Last summer, I went to a very traditional wedding: stained-glassed windows coloring and diffusing the light, the priest commanding the audience with his noble presence, the flowers framing the scene, the bride and groom posing picturesquely.

And next to me in the pew was a fellow guest, bent over his cell phone, sending text messages to his friend.

Although texting is, by far, pretty high on the thermometer of wedding rudeness (up there with playing tic-tac-toe on the wedding program or having a thumb war with your date), his obvious disengagement left me wondering: How many people are equally bored with the ceremony but just too polite to do anything but look forward and smile blithely?

And to the ceremony’s credit, there was nothing explicitly wrong with it. There were readings and vows and a kiss–the things that make a wedding a wedding. But they were all the familiar things: With this ring, I thee wed. Love is patient, love is kind. To have and to hold from this day forward.

Once you’re in your twenties or thirties and have heard the clichéd phrases for the twentieth or thirtieth time, your brain loses focuses and starts to wonder, “How much longer until the reception starts?”

When it came time to plan my own $2,000 wedding, I didn’t want to fall into the same trap. I didn’t want my guests sneaking Suduko into the ceremony.

I wanted a ceremony that engaged the audience–that inspired them to listen and reflect. I wanted them to think “Wow, that was great,” rather than, “Thank goodness that was short.”

That’s why Matt and I decided to write our ceremony from scratch. Basically, we invented our own symbolic gestures that were both more interesting because they were novel and were more representative of us and our lives.

wedding quilt ceremony

  1. Quilt-Wrapping: Instead of signifying unity through a candle lighting ritual, we were wrapped in a quilt made from the fabric of friends and family to signify unification, the warmth and support of friends and family that are needed to sustain a healthy relationship, the comfort we bring to each other, and the bond between us that will continue to develop. On our wedding website, we asked guests to send us a small piece of fabric. Then–thanks to the help of another internet tutorial–Matt and I turned them into a quilt.
  2. Tree-Planting Ceremony: Instead of reading something about how love takes effort, we planted a resilient Live Oak sapling to represent the growth of our love and symbolize that marriage–like a tree–requires constant nurturing and nourishment.

We also wrote our vows from scratch. We decided to follow the following format: “I love you because…” followed by: “Because I love you…”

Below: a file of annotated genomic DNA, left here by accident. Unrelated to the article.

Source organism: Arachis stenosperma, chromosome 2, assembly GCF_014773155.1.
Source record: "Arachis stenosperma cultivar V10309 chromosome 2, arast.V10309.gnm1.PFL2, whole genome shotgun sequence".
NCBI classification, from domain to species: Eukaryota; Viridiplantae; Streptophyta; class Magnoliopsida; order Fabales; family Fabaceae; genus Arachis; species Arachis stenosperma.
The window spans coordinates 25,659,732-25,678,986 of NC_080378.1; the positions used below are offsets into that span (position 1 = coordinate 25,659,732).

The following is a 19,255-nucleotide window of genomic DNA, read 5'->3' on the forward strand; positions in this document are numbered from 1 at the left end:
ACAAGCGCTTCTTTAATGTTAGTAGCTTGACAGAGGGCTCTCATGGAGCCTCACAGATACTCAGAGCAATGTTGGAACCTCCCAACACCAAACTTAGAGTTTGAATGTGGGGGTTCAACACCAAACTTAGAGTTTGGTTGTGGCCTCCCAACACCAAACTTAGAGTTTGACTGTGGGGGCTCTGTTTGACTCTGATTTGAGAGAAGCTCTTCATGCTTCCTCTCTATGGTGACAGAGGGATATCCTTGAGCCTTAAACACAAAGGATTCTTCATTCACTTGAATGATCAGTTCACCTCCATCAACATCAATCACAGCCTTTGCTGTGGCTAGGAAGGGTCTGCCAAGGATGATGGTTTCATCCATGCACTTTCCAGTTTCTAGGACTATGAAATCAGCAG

1. Matt, I love you because you make me laugh out loud on a daily basis, like when you come up with alternate names for our dog, Hoss, such as Hoss-tage, Hoss of Pain, or Hoss-car Myer Weiner.
  2. I love you because you challenge me to be a better person, like when you made me promise to tell the Penske truck people that we scraped the moving van.
  3. I love you because we create adventures together, like Halloween scavenger hunts or road trips out West.
  4. I love you because you care so much for other people that you inspire all of us to be more caring. You do things like put toothpaste on my toothbrush and leave it out for me or come home on the worst day of winter with slippers and a Chia pet herb garden.
  5. I love you because I smile every time I wake up to you and when I come home to you. We play together, brainstorm together, create together, read together. Your hand always feels comfortable in mine.
  6. Matt, because I love you, I promise to treat you the way you want to be treated and with the respect you deserve. I promise to build trust with my words and actions. I will be your cheerleader, your nurse, your editor, your therapist, your teacher, your student, and your partner in adventure. I will deeply appreciate all of your positive qualities and not let the passage of time dull that appreciation. When life challenges us, I promise to focus on the resiliency of our love. And if I stumble and fail to live up to my promises, I will look you in the eyes, hold your hands, and apologize with sincerity. I will be my best for you.

Yes, we worried that we would freak out our families (Matt’s is Irish-Catholic and mine is Presbyterian). But in the end, people said it was so beautiful and sincere (even our families).